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Audit of BMT antibiotic febrile neutropenia guidelines
  1. R Palmer
  1. BMT Pharmacist, Bristol Royal Hospital for Children, Bristol, UK

Abstract

The bone marrow transplant (BMT) antibiotic febrile neutropenia guidelines were updated in 2009. Due to national guidance on prudent prescribing of antimicrobials this is a priority for audit.1

Objective To assess whether choice and monitoring of antibiotics prescribed for febrile neutropenia follow Trust guidelines.

Methods A retrospective audit was conducted of consecutive patients admitted to the ward. Patients were included if they experienced an episode of febrile neutropenia. Prescribing was audited against the following standards; Standard One: patients prescribed piperacillin/tazobactam and gentamicin for their first febrile neutropenic episode. Patients with penicillin allergy or those with recent culture positive infection sensitive to agents other than piperacillin/tazobactam and gentamicin were excluded from this standard. Standard two Gentamicin trough level taken before second dose, then twice weekly (stat doses excluded). Standard three Vancomycin trough level taken at 24 h, then twice weekly (treatment less than 1 day excluded).

Results 17 of the 21 patients met the inclusion criteria. Standard one: 14 of the 17 patients received piperacillin/tazobactam plus gentamicin as first line therapy. Alternative antibiotics were prescribed due to penicillin allergy, renal impairment and microbiology advice. Therefore overall compliance with the standard was 88%. Standard two: 16 courses of gentamicin were prescribed. Trough levels were measured before the second dose for 15 courses (94%). For the nine courses that continued, trough levels were taken at least twice weekly. All levels were within range with the exception of one patient with renal impairment. Standard three: 12 patients received a course of vancomycin. A trough level was taken at 24 h for 10 patients (83%). Levels were monitored at least twice weekly for all patients who continued vancomycin, although 32% of all levels were subtherapeutic (<5 mg/l).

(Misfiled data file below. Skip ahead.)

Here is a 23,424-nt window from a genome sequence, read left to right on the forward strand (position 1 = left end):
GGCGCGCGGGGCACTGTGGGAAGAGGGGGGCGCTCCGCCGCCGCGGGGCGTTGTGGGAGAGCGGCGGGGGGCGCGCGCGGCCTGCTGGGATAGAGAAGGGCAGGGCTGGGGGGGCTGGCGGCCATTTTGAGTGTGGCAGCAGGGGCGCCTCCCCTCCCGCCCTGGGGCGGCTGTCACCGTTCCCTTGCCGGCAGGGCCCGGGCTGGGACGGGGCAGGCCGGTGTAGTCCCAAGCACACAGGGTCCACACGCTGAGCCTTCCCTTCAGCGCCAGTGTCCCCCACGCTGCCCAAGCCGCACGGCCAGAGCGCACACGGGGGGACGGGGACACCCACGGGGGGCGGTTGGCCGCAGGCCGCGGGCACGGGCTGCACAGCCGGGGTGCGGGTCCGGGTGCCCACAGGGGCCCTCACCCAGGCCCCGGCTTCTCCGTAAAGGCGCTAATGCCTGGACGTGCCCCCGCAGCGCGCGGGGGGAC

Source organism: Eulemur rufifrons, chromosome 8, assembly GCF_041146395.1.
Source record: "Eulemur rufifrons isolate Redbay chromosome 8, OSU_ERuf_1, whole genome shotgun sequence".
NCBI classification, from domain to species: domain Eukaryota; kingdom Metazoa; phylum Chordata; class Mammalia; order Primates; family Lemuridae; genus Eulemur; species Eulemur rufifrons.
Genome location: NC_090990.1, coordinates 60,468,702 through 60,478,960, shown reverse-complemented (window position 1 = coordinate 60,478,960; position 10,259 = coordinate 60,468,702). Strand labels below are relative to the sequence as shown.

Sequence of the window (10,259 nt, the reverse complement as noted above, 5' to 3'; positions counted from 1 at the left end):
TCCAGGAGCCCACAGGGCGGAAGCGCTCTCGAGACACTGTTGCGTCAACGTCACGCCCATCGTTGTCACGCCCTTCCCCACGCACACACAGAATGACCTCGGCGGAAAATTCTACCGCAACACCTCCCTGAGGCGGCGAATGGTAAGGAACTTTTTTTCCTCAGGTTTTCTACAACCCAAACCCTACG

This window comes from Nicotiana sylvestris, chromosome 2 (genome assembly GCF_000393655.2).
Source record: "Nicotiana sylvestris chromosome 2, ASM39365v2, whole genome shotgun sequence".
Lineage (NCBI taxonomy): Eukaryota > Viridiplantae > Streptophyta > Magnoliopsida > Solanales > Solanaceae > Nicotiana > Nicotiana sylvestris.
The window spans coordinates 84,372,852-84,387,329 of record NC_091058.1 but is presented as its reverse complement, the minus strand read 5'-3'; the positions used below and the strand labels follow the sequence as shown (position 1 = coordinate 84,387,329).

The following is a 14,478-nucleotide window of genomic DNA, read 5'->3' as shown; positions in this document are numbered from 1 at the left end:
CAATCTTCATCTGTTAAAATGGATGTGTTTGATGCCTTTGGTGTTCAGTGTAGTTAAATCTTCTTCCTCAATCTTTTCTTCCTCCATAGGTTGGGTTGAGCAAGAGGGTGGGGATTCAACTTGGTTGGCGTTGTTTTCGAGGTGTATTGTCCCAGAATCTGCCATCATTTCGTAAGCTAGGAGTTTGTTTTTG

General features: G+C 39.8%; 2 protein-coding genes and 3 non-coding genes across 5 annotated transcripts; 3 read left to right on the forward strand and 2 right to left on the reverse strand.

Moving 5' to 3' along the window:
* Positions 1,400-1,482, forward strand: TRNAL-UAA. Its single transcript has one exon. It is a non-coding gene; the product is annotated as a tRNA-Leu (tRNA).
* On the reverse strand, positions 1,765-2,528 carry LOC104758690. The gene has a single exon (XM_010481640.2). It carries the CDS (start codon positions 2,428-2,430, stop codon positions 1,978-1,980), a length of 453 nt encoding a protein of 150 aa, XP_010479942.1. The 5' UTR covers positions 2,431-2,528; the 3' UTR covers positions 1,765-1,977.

Conclusion The choice of initial antibiotics was generally in accordance with BMT guidelines. Alternative antibiotics were prescribed due to renal impairment and microbiology advice, which are reasonable exceptions. Gentamicin was monitored appropriately. Vancomycin dosing could be optimised as a third of levels were subtherapeutic, risking treatment failure and resistance. This will be disseminated to BMT consultants with a proposed review of vancomycin dosing.

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